If you’re looking to hire in the Netherlands or just added a new team member working out of the “country of many names,” you need to understand that parental leave is an integral part of the Dutch employment law.
Even though it still isn’t as generous as the UK, where you can get as much as 52 weeks of statutory maternity leave.
Work-life balance is essential to the average Dutch citizen—the 2019 OECD Better Life Index rates the Netherlands as the best country in the world for optimal work-life balance.
In this guide, we walk you through the basics of parental leave in the Kingdom of the Netherlands and explain how you can stay on the right side of the law. We also point you to resources that can help if you have more questions so you can get going on your new international hire.
The Netherlands has had a parental leave policy in force since 1991. But the legislation has gone through some changes between then and now.
The initial iteration of the leave act was an unpaid six-month part-time parental leave for employees. Due to low uptake by parents, the legislation changed to:
By 2001, the government streamlined the leave policy to:
In the case of an adoption, parents can take up to six weeks of leave. But must give their employee a three-week notice before the start of the vacation. They are at liberty to take the break all at once or spread it out.
Parents can apply for an adoption allowance from the Dutch Employee Insurance Agency (UWV)and receive 100% of their salary—set at a maximum of €4,660.59 gross monthly.
All this still hasn’t increased the number of parents who access parental leave. And in a move to encourage more parents to take parental leave, the Dutch government wants to introduce a new regulation that comes into effect on August 2, 2022.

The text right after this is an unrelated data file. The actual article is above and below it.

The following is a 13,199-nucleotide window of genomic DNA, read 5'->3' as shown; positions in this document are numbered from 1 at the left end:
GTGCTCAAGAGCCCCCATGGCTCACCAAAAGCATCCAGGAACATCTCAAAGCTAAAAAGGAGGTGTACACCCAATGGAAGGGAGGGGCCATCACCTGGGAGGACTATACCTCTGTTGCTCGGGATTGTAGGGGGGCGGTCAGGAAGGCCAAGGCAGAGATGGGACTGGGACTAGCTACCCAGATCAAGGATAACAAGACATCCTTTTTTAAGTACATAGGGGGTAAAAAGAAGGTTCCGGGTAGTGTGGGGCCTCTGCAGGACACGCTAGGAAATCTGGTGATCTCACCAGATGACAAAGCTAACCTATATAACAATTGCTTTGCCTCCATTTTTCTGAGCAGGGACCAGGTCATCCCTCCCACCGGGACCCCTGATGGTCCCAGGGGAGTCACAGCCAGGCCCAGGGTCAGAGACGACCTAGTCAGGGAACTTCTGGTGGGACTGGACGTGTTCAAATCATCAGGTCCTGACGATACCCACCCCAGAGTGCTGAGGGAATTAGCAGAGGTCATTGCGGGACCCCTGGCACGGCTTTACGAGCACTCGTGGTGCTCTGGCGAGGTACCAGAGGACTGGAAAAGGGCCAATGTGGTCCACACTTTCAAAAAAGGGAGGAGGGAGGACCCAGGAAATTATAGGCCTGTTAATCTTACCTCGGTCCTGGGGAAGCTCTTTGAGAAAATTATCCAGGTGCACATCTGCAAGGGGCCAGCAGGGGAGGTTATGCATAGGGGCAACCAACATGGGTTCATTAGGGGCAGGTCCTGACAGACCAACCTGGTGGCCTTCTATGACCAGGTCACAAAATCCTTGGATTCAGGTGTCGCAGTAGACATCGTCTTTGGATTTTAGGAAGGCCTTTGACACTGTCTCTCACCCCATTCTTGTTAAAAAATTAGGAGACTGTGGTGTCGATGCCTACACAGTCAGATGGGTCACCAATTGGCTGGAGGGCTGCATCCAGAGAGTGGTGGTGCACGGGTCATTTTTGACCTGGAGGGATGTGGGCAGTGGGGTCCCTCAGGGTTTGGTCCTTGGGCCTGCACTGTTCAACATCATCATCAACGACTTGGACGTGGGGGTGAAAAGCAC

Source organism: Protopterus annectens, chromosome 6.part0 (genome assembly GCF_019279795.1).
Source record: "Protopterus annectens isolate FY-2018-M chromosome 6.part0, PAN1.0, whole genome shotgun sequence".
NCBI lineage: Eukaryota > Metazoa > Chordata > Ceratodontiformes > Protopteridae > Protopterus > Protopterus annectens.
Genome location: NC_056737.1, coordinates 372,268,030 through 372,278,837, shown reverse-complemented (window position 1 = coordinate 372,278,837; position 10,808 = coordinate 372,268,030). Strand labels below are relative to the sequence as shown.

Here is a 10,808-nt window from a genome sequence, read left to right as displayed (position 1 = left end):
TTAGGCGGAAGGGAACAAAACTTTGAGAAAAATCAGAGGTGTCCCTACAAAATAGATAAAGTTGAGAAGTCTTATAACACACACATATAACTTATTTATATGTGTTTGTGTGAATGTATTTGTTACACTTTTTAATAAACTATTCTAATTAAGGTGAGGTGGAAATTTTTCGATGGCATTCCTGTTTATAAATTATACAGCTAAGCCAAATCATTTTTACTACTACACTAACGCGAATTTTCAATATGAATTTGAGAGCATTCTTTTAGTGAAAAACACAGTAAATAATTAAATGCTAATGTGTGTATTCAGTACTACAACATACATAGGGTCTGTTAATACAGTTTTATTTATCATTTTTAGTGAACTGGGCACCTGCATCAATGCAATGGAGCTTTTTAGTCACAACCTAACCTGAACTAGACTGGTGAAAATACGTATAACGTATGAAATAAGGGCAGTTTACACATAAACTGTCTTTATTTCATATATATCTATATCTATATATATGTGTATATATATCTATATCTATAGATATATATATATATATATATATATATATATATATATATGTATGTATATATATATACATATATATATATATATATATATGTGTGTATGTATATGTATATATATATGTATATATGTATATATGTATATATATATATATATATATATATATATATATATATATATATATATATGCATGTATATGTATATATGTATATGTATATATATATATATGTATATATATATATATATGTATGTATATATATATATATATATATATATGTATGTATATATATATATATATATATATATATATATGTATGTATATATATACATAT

The new regulation guarantees all parents at least nine weeks of paid parental leave. The government pays 70% of the parent’s wages—reimbursable if taken during the first 12 months after childbirth. Parents are also guaranteed 17 weeks of unpaid parental leave, for a total of 26 weeks.
Parents must meet the following conditions to claim parental leave in the Netherlands:
Let’s get into the nuts-and-bolts of maternity leave the Dutch way.
According to the Dutch maternity leave law, the mother is entitled to 16 weeks of leave. The law splits it into a four to six-week leave—called pregnancy leave—taken before delivery and a 10-12 week leave—called maternity leave—taken after childbirth.
If the baby is born before the due date, the mother starts her 16 weeks leave a day after birth. The same applies if the mother gives birth after her due date.
In the event of multiple births, the policy extends the maternity leave period by four weeks. If the baby is hospitalized immediately after delivery for any reason, maternity leave starts a day after the doctors discharge the mother and baby from the hospital.
Both the pregnancy leave and maternity leave periods are 100% paid.
The Dutch law expects that employees get their full salary—capped at €219.28 per day. It is taxable. If the mother takes the nine-week parental leave during the first year after birth, they get 50% of their salary.
If the employee falls ill before the pregnancy leave, they get a sickness benefit that equals their salary. And if they can’t work at the end of their maternity leave due to the pregnancy, they receive the same sickness benefit for up to 104 weeks.